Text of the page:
Alternate arrangements may include:

    ·   Evaluation missed Sem. 1 to be written in June.

    ·   Evaluation missed Sem. 2 to be written in September.

  1. Student vacation.
  2. Student forgets exam time.
  3. Student chooses not to write exam.

● Student will receive a mark of "0" out of 30% for the final evaluation in the calculation of the mark for the course.


Special Education / Identified Exceptional Students


The assessment and evaluation of students identified for the Special Education program may vary in type according to individualized needs.  Accommodations made on final evaluations will be consistent with those in the student’s Individual Education Plan.


ESL Students

ESL students are permitted to use of a language dictionary and additional time on evaluations as needed.


Reporting and Communicating Student

Academic Progress and Achievement

Formal reporting of student achievement to parents/guardians takes place twice during each semester and in some cases three times.


1) Early Progress Reports are sent home approximately six weeks after the beginning of each semester for students who are deemed to be at risk of not being successful in particular courses.

2) Mid–Semester Report Cards are issued to all students. Parents and Guardians are invited to Parents’ Night to speak individually to teachers at this time.  All parents/guardians are encouraged to take advantage of this opportunity to discuss their son's/daughter's progress.

3) Final Report Cards are issued at the end of a semester showing final marks in each course studied. These final report marks are based on 70% term work and 30% final evaluation.

In addition, teachers will alert parents/guardians of ongoing and potential problems at any time during the semester, so that early remedial action can be taken.


Parents/Guardians are encouraged to contact teachers if they have any questions or concerns.

Roles and Responsibilities of Stakeholders in the Assessment and Evaluation ProcessGrowing Success 2010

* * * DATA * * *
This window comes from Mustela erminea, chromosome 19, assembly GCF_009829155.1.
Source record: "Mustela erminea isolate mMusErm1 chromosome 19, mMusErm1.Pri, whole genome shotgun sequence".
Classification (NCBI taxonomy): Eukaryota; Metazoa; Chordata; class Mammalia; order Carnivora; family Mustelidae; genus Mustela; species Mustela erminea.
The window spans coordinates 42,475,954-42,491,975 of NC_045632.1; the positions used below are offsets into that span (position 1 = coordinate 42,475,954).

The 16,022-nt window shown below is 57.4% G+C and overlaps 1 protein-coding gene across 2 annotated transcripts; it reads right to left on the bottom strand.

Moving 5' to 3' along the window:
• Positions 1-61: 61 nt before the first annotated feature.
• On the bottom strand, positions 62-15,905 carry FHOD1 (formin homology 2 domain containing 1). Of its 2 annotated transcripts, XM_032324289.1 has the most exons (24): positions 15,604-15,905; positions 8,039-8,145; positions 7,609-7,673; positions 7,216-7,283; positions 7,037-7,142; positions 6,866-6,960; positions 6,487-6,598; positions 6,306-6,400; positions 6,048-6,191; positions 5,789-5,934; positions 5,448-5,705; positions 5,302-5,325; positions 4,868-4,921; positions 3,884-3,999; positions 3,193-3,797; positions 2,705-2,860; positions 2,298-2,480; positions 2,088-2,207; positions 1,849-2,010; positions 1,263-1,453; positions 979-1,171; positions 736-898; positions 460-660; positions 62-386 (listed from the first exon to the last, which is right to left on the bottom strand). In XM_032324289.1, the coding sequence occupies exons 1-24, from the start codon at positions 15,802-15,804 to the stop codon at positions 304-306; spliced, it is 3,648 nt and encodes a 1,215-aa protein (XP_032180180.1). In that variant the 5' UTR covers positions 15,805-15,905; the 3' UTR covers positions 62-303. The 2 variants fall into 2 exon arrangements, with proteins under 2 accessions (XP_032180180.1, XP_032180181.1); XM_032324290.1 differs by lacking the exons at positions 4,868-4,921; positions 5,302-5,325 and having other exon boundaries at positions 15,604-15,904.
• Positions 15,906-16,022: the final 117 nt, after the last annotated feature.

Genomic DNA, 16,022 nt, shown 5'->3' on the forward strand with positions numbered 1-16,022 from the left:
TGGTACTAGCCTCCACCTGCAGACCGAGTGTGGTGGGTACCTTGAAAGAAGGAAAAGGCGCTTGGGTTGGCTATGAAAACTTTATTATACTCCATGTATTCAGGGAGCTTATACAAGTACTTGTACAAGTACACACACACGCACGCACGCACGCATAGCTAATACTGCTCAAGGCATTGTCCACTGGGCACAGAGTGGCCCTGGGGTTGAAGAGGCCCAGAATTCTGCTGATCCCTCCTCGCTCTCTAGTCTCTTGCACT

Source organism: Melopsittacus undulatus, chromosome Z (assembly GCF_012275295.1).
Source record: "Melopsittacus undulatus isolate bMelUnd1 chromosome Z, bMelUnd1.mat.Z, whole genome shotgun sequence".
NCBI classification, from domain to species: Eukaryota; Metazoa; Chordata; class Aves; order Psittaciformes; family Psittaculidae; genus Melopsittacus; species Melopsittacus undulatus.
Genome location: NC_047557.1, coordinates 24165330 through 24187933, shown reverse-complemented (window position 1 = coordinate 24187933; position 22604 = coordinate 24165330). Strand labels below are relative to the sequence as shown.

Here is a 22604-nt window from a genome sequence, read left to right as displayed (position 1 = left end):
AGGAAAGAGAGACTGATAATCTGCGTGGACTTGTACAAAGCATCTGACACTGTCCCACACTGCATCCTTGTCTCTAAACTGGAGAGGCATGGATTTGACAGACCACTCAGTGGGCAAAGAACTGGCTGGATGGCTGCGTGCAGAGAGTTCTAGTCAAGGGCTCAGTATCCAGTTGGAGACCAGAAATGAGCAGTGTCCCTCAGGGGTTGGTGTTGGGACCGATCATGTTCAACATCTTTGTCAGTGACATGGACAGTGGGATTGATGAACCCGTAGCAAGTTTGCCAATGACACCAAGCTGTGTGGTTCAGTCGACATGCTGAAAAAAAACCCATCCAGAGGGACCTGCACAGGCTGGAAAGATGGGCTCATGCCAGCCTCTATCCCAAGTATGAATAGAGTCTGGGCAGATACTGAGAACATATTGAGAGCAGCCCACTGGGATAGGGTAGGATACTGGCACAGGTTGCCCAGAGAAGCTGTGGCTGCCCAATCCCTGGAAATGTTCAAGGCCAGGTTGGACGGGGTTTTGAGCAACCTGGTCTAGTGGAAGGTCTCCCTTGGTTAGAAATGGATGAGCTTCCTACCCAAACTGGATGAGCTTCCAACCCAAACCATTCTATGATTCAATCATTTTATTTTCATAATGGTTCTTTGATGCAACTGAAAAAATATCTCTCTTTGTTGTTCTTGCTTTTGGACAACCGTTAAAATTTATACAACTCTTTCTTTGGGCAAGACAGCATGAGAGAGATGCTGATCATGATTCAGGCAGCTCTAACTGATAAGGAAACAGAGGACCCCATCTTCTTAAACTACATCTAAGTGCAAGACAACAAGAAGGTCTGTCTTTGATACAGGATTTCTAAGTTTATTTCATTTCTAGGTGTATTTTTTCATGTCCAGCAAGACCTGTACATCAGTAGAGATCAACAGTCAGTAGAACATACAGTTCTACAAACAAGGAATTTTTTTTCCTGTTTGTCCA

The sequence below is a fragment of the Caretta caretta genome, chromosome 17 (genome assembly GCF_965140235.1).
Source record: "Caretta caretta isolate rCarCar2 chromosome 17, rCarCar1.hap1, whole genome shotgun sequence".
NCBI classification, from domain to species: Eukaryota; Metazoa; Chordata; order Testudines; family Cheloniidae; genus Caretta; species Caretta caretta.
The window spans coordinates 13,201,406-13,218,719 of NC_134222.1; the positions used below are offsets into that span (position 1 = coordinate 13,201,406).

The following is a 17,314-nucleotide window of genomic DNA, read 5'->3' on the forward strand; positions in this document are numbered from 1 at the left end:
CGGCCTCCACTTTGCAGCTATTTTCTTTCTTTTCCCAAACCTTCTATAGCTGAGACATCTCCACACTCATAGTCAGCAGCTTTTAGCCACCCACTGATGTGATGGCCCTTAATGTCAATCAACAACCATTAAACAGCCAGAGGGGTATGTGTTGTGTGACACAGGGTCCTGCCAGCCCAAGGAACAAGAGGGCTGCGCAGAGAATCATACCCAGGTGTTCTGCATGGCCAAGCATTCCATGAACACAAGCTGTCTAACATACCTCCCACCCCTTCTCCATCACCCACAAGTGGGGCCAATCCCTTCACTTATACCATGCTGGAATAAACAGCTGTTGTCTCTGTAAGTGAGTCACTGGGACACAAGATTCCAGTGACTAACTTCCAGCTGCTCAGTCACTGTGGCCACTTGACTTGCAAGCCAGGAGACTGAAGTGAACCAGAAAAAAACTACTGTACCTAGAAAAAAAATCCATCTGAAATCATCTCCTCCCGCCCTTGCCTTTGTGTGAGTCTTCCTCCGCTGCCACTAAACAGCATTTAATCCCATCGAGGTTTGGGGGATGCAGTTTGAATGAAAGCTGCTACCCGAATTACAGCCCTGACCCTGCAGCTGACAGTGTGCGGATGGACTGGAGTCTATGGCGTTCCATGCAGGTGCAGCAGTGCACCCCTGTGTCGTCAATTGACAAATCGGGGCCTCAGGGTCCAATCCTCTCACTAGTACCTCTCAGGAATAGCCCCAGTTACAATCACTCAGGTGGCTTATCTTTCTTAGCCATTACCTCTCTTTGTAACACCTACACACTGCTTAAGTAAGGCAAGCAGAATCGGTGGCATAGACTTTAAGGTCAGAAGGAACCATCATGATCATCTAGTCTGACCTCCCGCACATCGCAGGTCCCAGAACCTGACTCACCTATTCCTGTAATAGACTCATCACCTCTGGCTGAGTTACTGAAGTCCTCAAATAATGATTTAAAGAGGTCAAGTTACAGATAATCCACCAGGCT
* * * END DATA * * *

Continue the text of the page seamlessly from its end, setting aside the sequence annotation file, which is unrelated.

· are responsible for providing evidence of their learning within established timelines, and that there are consequences for cheating, plagiarizing, not completing work, and submitting work late. p. 42

· must understand that the tests/exams they complete and the assignments they submit for evaluation must be their own work and that cheating and plagiarism will not be condoned. p. 42

· are responsible not only for their behaviour in the classroom and the school but also for providing evidence of their achievement of the overall expectations within the time frame specified by the teacher, and in a form approved by the teacher. p. 43.

· must understand that there will be consequences for not completing assignments for evaluation or for submitting those assignments late. p. 43.


· create environments in which all students feel valued and confident and have the courage to take risks and make mistakes. p. 8

· Show students that they care about them (students), and model a love of learning that can deeply influence their lives. p.8.

· Professional judgements are at the heart of effective assessment, evaluation, and reporting of student achievement. p. 8.

· Will exercise professional judgement, acting within the policies and guidelines established by the ministry and board, is critical in determining the strategy that will most benefit student learning. p. 46.

· Ensure that student learning is assessed and evaluated in a balanced manner with respect to the four categories, and that achievement of particular expectations is considered within the appropriate categories. p. 17.


· Champion the importance of assessment for learning by ensuring a consistent and continuous school-wide focus on student learning and by using classroom, school and system data to monitor progress. p. 36.

· Play a key role in developing these procedures, which should be designed to create the conditions for student success by ensuring that parents have the information they need to interpret their child’s report card and to work with teachers to improve their child’s learning. p. 8.

· Encourage continuing professional development among staff and by fostering a school-wide collaborative learning culture based on the sharing of knowledge and on a sense of collective responsibility for outcomes.

·  Will ensure that teachers will benefit from leadership by the principal so there is a common understanding among all staff about the process for determining the final grade. The principal will work with teachers to ensure common and equitable grading practices that follow ministry policy and board guidelines. p. 39.



·  have an important role to play in supporting student learning. Studies show that students perform better in school if their parents or guardians are involved in their education. p. 8.


[1] Growing Success, page 143

2 Growing Success, page 144

3 Growing Success, page 39

4 Growing Success, page 143-144

5 Growing Success, page 144

6 Growing Succes, page 144

7 Growing Success, page 144

8 Supporting Your Child’s Learning Through Assessment, Evaluation, and Reporting, page 8

9 Growing Success, page 7

10 Growing Success, page 39

11 Growing Success, page 28

12 Growing Success, page 42

13 Growing Success, page 42

14 Growing Success, page 84

15 Growing Success, page 151

16 Growing Success, page 41

17 Growing Success, page 41